This is a hard series to pin down, and I’m surprised to find that out. Hearing the concept and reading the first issue made this seem like a fairly obvious book to me – Misunderstood Kid Finally Comes Out Of His Shell, right? – but at this point I don’t know where the series is going. This issue tells a self-contained story, which is pretty unusual in a four-issue mini with a built-in character arc in the premise. And where usually by this point in a miniseries the introduction of characters and ideas would have slowed down, if anything it feels like the new stuff is accelerating. It leaves me feeling optimistic about the rest of the series, hoping Thompson’s got the guts to just keep going whole hog and slamming out new stuff with abandon. This series doesn’t need a story, exactly; the story’s in the premise, and it’s been done – it should be the road, not the car. Right now I’m getting the idea that Thompson understands that, and I’m looking forward to finding out if I’m right.

Monday, June 20, 2005

Holy Crap

Batman Begins was awesome.

I mean, I knew the cast was great, and it had one of the best new directors from the last ten years, and it was picking up elements from the greatest Batman story ever (Year One, natch), but I had no idea that:

  • Bruce Wayne's father was an interesting, powerful character with the charisma to effectively haunt Bruce as an adult.
  • There's a middle ground between Dopey Slam-Whiz Batman and All Knowing Asshole Batman? He's a complex character? No way!
  • Ra's Al Ghul lived in such stunning scenery - man, talk about evocative settings.
  • Liam Neeson was so goddamn amazing as a screen presence (just kidding, I did know that).
  • The script would be so sharp - I mean, a few corny one-liners aside (It's not who you are inside, it's what you do that matters...), this was really killer dialogue. It really hit home when Liam Neeson explained who's fault the death of Bruce's parents was - what a scene.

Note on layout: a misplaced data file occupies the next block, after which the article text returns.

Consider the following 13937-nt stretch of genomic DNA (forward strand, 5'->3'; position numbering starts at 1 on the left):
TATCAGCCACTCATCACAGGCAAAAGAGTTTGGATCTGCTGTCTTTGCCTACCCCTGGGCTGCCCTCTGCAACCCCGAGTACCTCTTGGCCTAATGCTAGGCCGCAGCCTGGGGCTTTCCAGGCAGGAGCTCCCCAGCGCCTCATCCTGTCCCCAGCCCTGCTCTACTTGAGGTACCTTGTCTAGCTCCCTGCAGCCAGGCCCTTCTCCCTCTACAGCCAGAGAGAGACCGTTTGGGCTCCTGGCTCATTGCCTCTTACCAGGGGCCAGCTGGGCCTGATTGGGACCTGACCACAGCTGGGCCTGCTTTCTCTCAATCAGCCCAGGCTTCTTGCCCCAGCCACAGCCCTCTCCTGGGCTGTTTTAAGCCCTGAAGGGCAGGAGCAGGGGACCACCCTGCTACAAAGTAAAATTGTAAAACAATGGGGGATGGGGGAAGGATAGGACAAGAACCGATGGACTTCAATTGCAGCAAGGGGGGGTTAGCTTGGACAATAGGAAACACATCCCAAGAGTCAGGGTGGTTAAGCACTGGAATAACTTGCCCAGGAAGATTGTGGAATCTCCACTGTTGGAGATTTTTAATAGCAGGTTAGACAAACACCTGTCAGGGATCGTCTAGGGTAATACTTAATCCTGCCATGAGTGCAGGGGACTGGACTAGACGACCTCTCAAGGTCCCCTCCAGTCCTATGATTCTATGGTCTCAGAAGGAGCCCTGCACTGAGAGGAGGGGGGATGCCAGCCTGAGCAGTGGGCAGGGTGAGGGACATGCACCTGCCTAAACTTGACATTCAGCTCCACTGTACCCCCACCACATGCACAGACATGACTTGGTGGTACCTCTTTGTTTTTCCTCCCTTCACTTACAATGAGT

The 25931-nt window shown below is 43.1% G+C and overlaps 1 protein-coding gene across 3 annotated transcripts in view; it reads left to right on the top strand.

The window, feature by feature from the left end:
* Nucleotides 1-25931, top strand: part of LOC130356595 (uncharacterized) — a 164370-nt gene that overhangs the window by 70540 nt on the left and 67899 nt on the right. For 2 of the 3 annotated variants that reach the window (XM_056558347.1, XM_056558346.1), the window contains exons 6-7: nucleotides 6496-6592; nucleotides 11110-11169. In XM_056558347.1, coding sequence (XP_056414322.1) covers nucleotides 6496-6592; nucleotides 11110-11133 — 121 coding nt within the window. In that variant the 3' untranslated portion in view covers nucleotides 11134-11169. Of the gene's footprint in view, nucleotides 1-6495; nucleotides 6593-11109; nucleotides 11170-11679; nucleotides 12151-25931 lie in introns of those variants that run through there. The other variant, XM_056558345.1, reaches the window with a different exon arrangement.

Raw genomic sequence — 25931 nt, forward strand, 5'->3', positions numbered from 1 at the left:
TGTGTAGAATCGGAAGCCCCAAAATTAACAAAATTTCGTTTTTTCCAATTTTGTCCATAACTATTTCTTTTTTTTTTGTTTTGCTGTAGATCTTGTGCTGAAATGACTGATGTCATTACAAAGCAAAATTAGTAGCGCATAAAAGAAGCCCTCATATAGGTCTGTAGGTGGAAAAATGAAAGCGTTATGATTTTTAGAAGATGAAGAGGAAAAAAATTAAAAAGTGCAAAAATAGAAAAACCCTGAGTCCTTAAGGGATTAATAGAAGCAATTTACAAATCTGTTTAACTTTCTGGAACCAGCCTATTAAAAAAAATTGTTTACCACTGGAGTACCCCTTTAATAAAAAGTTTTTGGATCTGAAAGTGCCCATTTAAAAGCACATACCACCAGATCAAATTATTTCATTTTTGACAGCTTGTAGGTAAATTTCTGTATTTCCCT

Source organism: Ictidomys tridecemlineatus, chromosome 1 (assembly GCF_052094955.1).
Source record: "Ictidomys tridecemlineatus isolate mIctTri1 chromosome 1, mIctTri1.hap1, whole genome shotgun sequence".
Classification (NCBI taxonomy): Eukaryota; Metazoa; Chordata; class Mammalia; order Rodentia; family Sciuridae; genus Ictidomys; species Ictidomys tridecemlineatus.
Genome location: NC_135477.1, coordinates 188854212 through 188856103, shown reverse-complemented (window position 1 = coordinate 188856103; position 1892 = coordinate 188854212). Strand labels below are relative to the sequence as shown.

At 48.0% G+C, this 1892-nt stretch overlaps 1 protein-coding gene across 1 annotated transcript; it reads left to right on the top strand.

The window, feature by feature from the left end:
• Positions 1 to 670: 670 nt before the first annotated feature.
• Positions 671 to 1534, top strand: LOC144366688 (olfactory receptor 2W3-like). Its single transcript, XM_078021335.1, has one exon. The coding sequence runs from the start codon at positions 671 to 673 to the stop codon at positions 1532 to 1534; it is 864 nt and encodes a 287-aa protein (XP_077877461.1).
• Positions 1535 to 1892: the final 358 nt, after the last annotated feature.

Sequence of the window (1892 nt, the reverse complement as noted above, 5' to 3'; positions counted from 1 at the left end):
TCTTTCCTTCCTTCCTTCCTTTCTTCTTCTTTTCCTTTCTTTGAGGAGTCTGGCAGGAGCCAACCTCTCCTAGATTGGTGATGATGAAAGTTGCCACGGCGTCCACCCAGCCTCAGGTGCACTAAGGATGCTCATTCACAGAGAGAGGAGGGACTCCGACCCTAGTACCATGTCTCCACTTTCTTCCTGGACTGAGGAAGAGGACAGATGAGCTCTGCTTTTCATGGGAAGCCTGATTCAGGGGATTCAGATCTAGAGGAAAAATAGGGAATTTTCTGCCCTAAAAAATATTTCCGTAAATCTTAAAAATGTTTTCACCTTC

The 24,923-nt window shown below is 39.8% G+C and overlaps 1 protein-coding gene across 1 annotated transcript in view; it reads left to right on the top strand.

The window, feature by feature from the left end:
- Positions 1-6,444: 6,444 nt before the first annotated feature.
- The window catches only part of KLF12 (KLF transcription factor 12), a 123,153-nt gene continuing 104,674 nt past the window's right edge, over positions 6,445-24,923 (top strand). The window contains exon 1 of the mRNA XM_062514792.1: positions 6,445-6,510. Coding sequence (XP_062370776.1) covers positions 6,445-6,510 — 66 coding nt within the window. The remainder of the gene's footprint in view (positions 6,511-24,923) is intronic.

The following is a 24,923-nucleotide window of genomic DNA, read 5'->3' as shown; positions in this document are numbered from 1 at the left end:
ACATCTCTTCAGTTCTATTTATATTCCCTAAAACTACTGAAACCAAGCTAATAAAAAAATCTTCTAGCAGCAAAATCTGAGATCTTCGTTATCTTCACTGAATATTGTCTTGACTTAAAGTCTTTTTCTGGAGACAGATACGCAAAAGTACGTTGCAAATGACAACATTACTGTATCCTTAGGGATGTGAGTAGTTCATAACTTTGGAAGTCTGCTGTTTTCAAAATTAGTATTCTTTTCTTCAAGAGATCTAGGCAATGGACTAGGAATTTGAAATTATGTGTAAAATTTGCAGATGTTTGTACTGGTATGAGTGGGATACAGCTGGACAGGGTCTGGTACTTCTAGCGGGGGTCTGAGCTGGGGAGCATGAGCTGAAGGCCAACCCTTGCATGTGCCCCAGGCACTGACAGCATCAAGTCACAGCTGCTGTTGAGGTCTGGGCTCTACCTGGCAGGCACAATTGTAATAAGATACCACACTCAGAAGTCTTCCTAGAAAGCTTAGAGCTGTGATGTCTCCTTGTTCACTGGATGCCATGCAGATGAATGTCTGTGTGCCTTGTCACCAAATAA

• Michael Caine is funny as hell.
  • The Batmobile didn't suck, and actually worked in the movie a lot better than I'd guessed from the promo stills.
  • "Christian Bale is one hot hunk of man." I put that in quotes so you'll believe me when I say that Molly said that, not me. But I can't disagree with her. Jesus, now that's an action movie physique.

Loved it. I don't think a comparison between this and Tim Burton's original works very well, because they try to do very different things - Burton's was a fantastical legend, and this was a dark character study. I loved both.

Friday, June 17, 2005

Running Wild

I know I've been very bad this week. Please forgive. I'm in the middle of moving (into a lovely flat with the missus, which we're thrilled about) and life is hectic.

As an apology, I offer the comics-reflecting-life-reflecting-comics moment of the year:



Presto change-o!



I'll be back with my thoughts on Hero Camp #2 soon as I can manage it. Did it follow through on the strengths I saw in issue #1? Did it succumb to the aspects I didn't like as much?


Stay tuned to find out.

Monday, June 13, 2005

The Black Diamond

I picked up an advance copy of The Black Diamond: On Ramp at the Isotope last week (it's released everywhere else on this coming Wednesday), which features a full issue's worth of teaser story to Larry Young's upcoming six-issue miniseries with artist Join Proctor, as well as a six-page preview of the Smoke And Guns OGN that will destroy us all.

Having read a few of Larry Young's books in the last couple years, I've come to expect two things from him.

First, an idea that delicately balances crazy imagination (I would have never thought of that!) with a broadly appealing, everybody-loves-a-good-action-flick angle (How come I didn't think of that?). The Black Diamond is full of car chase scenes and explosions and big guns - well, of course it is. But guess what? It all happens on an eight-lane transcontinental highway built 150 feet in the air and designated specifically for the kind of lawless apeshit that decent Americans don't want on their drive to work.